The Award of the Arbitral Tribunal in the Philippines v China case was a resounding victory for the Philippines as well as a bold and potentially landmark decision.
The key issue for the Philippines was whether China could lawfully claim historic rights to resources within the nine-dash line on Chinese maps, if such areas are within the exclusive economic zone or on the continental shelf of the Philippines under unclos. In deciding this issue the Tribunal had to address the fact the exact legal basis for China’s claim to historic rights in the South China Sea, and the nature and scope of such claims, was ambiguous. The Tribunal addressed the issue of ambiguity in its award on jurisdiction, and ruled that it could draw inferences from China’s conduct in determining the nature of its claim to historic rights.
In its Award on the Merits the Tribunal ruled that unclos allocated rights and jurisdiction to the natural resource in the oceans, and that under unclos, coastal States have sovereign rights to explore and exploit the natural resources in their exclusive economic zone and continental shelf. Consequently, whatever historic rights China claimed to resources in the South China Sea, those rights were extinguished when UNCLOS entered into force insofar as they were a claim to resources that are now in the maritime zone of other States.
Indonesia is the world’s largest and most important archipelagic State. Because it sits as the fulcrum between the Pacific Ocean and the Indian Ocean, passage through and over the Indonesian archipelago is critically important to naval powers and maritime commerce. Indonesia played a significant role in negotiating the modern law of the sea, especially the regimes governing archipelagic States and straits used for international navigation. As a major beneficiary of the new law of the sea, Indonesia recognises that it is in its national interest to promote the rules-based legal order established in the 1982 United Nations Convention on the Law of the Sea (unclos). Consequently, Indonesia continues to work with other States and with the International Maritime Organization (imo) to develop the legal regimes established in unclos. It has taken the lead in working with the imo on the designation of archipelagic sea lanes through its archipelagic waters, and it is now working with the imo to adopt measures to protect the marine environment and enhance the safety of navigation in the routes used for international navigation through its archipelago.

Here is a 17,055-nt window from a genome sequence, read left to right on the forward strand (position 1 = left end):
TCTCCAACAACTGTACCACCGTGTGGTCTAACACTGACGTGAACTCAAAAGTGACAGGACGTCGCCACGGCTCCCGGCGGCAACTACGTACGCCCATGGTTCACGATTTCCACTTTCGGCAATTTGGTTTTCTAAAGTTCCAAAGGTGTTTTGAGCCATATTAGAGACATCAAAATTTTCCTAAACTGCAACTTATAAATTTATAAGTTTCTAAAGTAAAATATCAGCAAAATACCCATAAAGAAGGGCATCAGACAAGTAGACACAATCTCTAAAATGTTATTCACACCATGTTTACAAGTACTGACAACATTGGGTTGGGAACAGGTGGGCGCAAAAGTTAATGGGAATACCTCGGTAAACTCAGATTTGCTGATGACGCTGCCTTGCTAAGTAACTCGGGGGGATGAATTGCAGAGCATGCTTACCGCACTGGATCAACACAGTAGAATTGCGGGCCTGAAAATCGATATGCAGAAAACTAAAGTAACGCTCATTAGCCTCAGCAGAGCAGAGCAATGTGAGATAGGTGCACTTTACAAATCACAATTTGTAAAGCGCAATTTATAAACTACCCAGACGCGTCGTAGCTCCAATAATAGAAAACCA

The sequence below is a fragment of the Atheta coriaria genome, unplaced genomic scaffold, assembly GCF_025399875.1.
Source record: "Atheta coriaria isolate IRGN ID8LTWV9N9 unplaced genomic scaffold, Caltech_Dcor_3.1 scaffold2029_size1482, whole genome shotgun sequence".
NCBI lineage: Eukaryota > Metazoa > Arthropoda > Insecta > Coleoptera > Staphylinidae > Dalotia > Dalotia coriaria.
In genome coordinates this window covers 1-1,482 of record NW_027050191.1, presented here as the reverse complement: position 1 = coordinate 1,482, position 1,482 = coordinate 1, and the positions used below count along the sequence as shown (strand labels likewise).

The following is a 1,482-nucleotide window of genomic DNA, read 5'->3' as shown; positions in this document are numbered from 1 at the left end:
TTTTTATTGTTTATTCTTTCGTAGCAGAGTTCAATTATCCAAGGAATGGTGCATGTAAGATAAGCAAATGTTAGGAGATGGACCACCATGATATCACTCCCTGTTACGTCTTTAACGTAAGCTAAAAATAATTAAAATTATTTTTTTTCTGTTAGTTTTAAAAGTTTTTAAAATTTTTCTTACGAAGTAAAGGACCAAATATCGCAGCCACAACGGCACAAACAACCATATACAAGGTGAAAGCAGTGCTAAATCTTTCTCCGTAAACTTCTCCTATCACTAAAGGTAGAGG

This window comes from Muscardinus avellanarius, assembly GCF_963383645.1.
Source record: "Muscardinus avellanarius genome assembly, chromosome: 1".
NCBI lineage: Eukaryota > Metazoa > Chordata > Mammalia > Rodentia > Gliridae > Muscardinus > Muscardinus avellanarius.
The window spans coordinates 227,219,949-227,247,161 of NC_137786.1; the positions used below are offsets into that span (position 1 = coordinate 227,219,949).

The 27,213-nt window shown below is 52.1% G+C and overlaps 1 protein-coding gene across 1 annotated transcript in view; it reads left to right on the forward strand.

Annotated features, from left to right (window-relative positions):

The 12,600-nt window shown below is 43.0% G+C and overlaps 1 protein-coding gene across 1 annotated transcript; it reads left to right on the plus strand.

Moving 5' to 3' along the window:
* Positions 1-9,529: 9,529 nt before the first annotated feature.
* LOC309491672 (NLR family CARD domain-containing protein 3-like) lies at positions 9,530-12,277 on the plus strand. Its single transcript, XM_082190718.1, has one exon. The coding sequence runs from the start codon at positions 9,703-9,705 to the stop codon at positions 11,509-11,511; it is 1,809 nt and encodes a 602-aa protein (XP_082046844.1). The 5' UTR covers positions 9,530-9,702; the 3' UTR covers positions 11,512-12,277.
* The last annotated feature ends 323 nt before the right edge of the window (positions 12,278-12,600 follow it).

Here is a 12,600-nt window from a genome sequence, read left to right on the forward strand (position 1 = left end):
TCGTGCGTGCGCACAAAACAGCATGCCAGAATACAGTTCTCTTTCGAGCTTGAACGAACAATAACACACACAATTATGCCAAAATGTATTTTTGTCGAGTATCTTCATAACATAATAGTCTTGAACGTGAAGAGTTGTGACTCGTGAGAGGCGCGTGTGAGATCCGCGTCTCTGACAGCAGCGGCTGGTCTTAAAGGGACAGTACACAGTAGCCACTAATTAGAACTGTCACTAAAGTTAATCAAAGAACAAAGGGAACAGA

The 1982 United Nations Convention on the Law of the Sea (unclos) is widely viewed as a “constitutive” instrument that provides a legal framework that is being filled in, rounded out and complemented by existing and subsequently enacted international agreements and customary international law. The International Maritime Organization (imo) is the preeminent international organization with competence to establish international rules and standards for the safety, security and environmental performance of international shipping. In other words, on matters relating to international shipping, unclos outlines the rights and obligations of States parties in various maritime zones that must be exercised and fulfilled through implementation instruments under the auspices of imo.
This article will examine and discuss the relationship between unclos and imo instruments. First, it will provide an overview of imo, including its historical background, its mandates and structure, and the major instruments that are under its auspices. It will then look at the relationship between unclos and imo, and discuss how imo and its instruments have been incorporated into unclos. Furthermore, it will discuss the role of imo and its instruments in assisting States to exercise their rights and fulfil their obligations under unclos.
The Philippines v China Award contained a number of novel and highly progressive findings with respect to obligations for the protection of the marine environment under UNCLOS. Thus far, these elements of the decision have gone largely unexamined in the surrounding literature. This article concentrates on two specific aspects of these findings: the obligations in respect of environmental impact assessments in articles 205 and 206, and articles 197 and 123 and the duty to cooperate. It analyses the Award and identifies some concerns with the Tribunal's reasoning in these areas. Although broadly, the Award upholds effective protections for the marine environment; this article highlights aspects of the decision in which different approaches could have been taken that would have led to stronger outcomes for the marine environment.